PeteInCT

#LS-378 - So many Porsche's, so little time....
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Aha, the guy to talk to ! Thanks in advance for an guidance you can provide.

This is one option I've found, maybe this is not an unlicensed application:

Off of this website:
http://rf-links.com/newsite/racing.html

The model that sits unde the $5000 pricetag:
[pdf]http://rf-links.com/newsite/pdf/s-900.pdf[/pdf]
 
http://cameras.pricegrabber.com/network-surveillance/Cisco-WVC210-Wireless-PTZ-Internet-Video/m721709529.html

It even has a 3gpp mode so people can watch it from their cell phones. Not sure the 30 fps would work over a 3g connection, or if there are better quality ones, but something along these lines would be a cheapo way to do it tethered to a cell phone.
 
Depending on the size of the track and the position of the monitoring site, you should be able to do it if you could find a network camera that meets your optical needs and an access point with the ability to add an external antenna. With the low power levels involved, I think the only way to get it done would be with an external antenna with a real ground plane. Then stick you rx antenna up a 10' pipe and attach to a wireless router and give it a try. To see if it worked, before you invested in the camera, you could always just run a ping test on the AP while your doing some laps and see what happens.

As long as we're speaking about RF related items, what is the best way to add a headset to a helmet and maybe incorporate to an intercom? I see a bunch of places that want to sell you the radio and the units as a whole, and if there is one thing I have, it is heaps of radios. Anyone have a system that they particularly like?
 

PeteInCT

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litsnsirn said:
As long as we're speaking about RF related items, what is the best way to add a headset to a helmet and maybe incorporate to an intercom? I see a bunch of places that want to sell you the radio and the units as a whole, and if there is one thing I have, it is heaps of radios. Anyone have a system that they particularly like?

Check out the Chatterbox system, it seems to be pretty much the de-facto standard for in-car track communications.
I have the wired version but they now have various RF based units with various range capabilities.

http://chatterboxusa.com/

This page is all you need to see all options, wired/wireless/headsets/etc:
http://chatterboxusa.com/pdf/productchart.pdf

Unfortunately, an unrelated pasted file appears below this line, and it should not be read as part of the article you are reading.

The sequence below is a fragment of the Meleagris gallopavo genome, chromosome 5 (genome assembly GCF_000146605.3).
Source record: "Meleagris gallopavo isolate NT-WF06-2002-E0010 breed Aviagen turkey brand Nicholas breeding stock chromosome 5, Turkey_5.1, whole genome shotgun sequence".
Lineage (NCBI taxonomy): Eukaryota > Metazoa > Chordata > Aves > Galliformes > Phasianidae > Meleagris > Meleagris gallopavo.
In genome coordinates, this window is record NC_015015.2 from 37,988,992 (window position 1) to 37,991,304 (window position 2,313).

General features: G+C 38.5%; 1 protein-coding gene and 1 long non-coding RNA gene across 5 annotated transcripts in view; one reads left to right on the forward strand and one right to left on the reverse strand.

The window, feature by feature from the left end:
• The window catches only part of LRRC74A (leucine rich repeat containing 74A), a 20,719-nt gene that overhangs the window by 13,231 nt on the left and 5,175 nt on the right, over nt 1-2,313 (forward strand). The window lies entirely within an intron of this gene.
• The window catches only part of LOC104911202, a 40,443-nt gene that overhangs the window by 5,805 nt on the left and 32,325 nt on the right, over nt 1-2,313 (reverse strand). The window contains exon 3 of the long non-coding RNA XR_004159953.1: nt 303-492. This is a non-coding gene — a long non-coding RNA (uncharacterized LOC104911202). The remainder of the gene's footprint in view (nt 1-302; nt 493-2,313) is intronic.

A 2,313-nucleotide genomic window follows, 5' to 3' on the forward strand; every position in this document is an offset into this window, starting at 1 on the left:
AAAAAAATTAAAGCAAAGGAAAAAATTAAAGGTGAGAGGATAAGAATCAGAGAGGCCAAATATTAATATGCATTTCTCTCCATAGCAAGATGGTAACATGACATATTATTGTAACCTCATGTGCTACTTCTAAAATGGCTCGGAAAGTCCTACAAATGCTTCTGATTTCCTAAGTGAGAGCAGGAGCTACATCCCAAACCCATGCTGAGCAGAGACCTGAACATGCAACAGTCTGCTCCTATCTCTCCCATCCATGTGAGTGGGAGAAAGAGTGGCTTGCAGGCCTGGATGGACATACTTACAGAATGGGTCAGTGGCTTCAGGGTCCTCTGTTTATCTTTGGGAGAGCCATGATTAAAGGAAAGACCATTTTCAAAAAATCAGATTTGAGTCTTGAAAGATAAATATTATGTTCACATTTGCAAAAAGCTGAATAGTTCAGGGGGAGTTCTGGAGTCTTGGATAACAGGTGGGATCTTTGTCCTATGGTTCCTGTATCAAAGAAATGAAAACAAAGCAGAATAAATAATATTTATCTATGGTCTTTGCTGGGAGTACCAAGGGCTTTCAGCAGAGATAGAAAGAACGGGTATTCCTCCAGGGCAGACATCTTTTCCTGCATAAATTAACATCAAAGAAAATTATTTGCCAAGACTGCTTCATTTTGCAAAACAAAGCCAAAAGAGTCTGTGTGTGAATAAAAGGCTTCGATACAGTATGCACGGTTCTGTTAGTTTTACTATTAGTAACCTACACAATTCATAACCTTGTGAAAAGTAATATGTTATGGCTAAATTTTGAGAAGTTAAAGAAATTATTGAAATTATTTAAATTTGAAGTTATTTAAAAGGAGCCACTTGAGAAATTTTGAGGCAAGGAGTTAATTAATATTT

Certain helmet manufacturers (i.e. Stilo) have mic/headset options built right into their helmets. Chatterbox makes an accessory option that allows you to retrofit a dual headset (stereo) and mic into an existing non-wired helmet.
 

PeteInCT

#LS-378 - So many Porsche's, so little time....
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Connecticut
CaliMR said:
http://cameras.pricegrabber.com/network-surveillance/Cisco-WVC210-Wireless-PTZ-Internet-Video/m721709529.html

It even has a 3gpp mode so people can watch it from their cell phones. Not sure the 30 fps would work over a 3g connection, or if there are better quality ones, but something along these lines would be a cheapo way to do it tethered to a cell phone.

I'd be very surprised if streaming video live over 3G (or even 4G) cell network will work very well. If the whole track was a Wi-Fi hotspot with a strong signal that would makes things a lot easier even if it was not HD and a lower frame rate.
 
I'll try to be brief. I checked out your link, I didn't realize you were looking at actually broadcasting analog video signals, I thought you wanted to push data. Broadcasting video requires the use of 6mhz of bandwidth meaning all of 922-928mhz, which the FCC has classified as unlicensed experimental wideband. But this can be tricky in built up areas versus very rural because of interference. If this is the freq. range their using then the system your looking at would probably work long as the car's not next to a berm or anything that causes shadowing. The higher freqs. will have draw backs with elevation changes and foliage vs. the lower, but you will still get 25% or better signal coverage with analog vs. digital with the same power output. I suggest you get a couple of cheap family radio's ( 1 watt ) from Best Buy and do some como checks around the more difficult parts of the track. If you can talk, then your video should make it. There are a lot of factors that come in to play so there are no simple answers. If you want, email me, then I can go in to more detail.

PS. heres a link to someone thats tried 2.4gig.
http://www.wirelessforums.org/members-lounge/2-4ghz-video-race-car-178.html